A day after PML-N supremo Nawaz Sharif called on the government to facilitate the return of the ailing former military dictator Pervez Musharraf to Pakistan, senators — both from the opposition and the ruling coalition — weighed in on whether the ex-president should be allowed to come back.
The retired general had been hospitalised for the past few weeks. He was suffering from amyloidosis, a rare disease in which an abnormal protein called amyloid builds up in organs and tissues throughout the body.
During a sitting of the upper house of the parliament today (Wednesday), PPP senator and former prime minister Yousaf Raza Gillani raised a question: "Were you able to stop him when he was leaving (the country)? Will you be able to stop him from returning?"
"These decisions will not be taken by us ... they will be taken somewhere else," he said.
When Musharraf was still in Pakistan, the senator went on, "I had forgiven him". "If Pervez Musharraf wants to come back, he can. Pakistan is his home," Gillani said, continuing that he had no issues with the former dictator's return.
"But everyone should be treated equally," he added.
Late Tuesday night, Nawaz Sharif had tweeted that he had no "personal enmity or animosity" towards Musharraf, saying that he didn't want anyone else to suffer the traumas had had to endure for his loved ones.
His statement came after the Pakistan Army confirmed that Musharraf's family was in contact with the military regarding his mooted return to Pakistan. Inter-Services Public Relations Director General Major General Babar Iftikhar said that the former dictator's return to Pakistan from UAE was a decision for his family and doctors to make.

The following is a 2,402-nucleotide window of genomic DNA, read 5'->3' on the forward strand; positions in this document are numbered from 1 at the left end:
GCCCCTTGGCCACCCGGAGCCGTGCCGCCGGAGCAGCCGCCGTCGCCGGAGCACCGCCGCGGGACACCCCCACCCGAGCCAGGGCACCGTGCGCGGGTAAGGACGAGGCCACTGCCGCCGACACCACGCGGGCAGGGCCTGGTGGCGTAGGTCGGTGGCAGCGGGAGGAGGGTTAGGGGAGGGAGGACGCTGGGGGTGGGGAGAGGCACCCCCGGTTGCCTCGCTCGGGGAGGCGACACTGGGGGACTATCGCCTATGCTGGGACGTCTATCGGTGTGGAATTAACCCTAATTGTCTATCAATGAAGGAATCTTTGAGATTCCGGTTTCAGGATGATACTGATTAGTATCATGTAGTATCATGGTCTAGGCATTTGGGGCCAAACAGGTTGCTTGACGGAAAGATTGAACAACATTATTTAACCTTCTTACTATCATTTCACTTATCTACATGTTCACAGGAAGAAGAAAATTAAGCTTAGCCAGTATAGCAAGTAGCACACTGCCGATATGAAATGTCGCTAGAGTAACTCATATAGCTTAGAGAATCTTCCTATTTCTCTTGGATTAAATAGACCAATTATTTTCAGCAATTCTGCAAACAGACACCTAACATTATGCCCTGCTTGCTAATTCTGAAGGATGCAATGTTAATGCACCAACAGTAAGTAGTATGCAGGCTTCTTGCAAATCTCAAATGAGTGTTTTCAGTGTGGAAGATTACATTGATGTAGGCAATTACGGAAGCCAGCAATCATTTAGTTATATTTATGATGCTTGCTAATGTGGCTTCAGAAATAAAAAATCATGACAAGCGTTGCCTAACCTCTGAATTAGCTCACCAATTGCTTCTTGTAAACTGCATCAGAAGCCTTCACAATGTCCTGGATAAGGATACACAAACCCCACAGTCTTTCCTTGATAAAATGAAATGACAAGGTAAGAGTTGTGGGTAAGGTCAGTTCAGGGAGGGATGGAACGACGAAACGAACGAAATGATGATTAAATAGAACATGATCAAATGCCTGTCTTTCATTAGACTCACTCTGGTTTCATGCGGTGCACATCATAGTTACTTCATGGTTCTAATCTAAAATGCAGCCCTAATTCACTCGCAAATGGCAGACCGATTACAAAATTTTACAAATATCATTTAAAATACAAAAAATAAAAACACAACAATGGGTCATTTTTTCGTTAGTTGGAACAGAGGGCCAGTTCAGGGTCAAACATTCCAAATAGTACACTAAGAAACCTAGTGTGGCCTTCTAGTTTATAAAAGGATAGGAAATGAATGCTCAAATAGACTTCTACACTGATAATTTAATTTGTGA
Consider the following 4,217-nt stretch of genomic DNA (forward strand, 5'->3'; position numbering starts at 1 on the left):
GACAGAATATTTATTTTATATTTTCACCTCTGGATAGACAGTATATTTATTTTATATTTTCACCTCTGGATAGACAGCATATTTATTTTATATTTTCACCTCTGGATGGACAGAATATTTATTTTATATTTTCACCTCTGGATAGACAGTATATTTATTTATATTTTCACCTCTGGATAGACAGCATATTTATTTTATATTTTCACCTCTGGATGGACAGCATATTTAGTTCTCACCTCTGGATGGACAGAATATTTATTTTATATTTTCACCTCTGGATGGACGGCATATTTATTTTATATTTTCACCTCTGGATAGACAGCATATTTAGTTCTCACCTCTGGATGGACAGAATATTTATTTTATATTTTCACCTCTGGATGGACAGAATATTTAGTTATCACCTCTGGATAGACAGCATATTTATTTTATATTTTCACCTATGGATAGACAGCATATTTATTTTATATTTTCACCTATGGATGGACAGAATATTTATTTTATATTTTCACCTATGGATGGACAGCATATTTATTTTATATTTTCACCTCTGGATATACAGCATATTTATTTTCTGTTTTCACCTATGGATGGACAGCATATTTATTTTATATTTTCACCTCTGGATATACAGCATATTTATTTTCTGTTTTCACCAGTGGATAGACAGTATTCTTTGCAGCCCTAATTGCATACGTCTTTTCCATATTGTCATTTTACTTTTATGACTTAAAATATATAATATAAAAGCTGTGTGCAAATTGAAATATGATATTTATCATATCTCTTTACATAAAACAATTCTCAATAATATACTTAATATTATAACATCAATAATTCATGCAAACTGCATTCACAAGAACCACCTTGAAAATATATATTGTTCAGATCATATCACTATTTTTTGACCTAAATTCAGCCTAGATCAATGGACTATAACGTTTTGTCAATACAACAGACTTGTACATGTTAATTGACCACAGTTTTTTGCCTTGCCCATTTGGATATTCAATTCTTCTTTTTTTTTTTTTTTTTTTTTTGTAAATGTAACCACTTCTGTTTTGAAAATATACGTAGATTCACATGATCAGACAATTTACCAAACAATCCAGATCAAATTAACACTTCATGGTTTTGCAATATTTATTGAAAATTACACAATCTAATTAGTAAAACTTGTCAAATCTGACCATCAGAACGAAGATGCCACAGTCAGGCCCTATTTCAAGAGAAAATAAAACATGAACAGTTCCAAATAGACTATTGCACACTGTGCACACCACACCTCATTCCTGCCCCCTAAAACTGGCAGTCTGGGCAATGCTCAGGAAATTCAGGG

"The institution and its leadership have the stance that he should come back," he added.
Today's Senate session, however, reflected a divide among politicians over Musharraf's return.
'Our hands are tied'
Opening the topic for debate, Jamaat-i-Islami senator Mushtaq Ahmad Khan recalled that the Constitution of Pakistan had been victim to several injustices. "We are handicapped. Our hands and feet have been tied. We are just slaves."
Musharraf, he said, had been the "master of black and white" for 10 years. "He broke the Constitution twice and murdered the judiciary. The former chief justice of Pakistan was dragged by his hair ... The decision of the Peshawar High Court is in front of you," Mushtaq Khan went on.
He asserted that if Musharraf was brought back to the country, then the doors of the prisons should also be opened and courts should be closed because the judiciary "won't be needed".
Senator Raza Rabbani agreed that Musharraf had committed several atrocities. "But if his health is not good and he wants to return to the country, there is no problem."
He, however, pointed out that he could not talk on behalf of his party. "Things are very different when a person has been convicted by a court under Article 6 of the Constitution (high treason). It would be very inappropriate to give a state burial to such a person," the PPP leader added.
'Let the law run its course'
Meanwhile, PTI senator Ejaz Chaudhary called for the law to run its course. "Pervez Musharraf or whoever went out of the country for treatment should come back and the law should then take due course."
The country, he added, would only grow if the rule of law was equal for all.
PML-N Senator Irfan Siddiqui, too, was of a similar opinion. "Whatever Nawaz Sharif said was in a personal capacity. If the Constitution and the law are strong, let them chart the path."
"If not Pakistan, where else will Musharraf go," he further stated, adding that if a man was "on his death bed", would he not even be allowed to return to his homeland.
JUI-F leader Maulana Abdul Ghafoor Haideri also highlighted that the retired general was fighting for his life at the moment and it wouldn't be fair to stop him from returning to Pakistan. "Even Nawaz Sharif left the country for medical treatment," he added.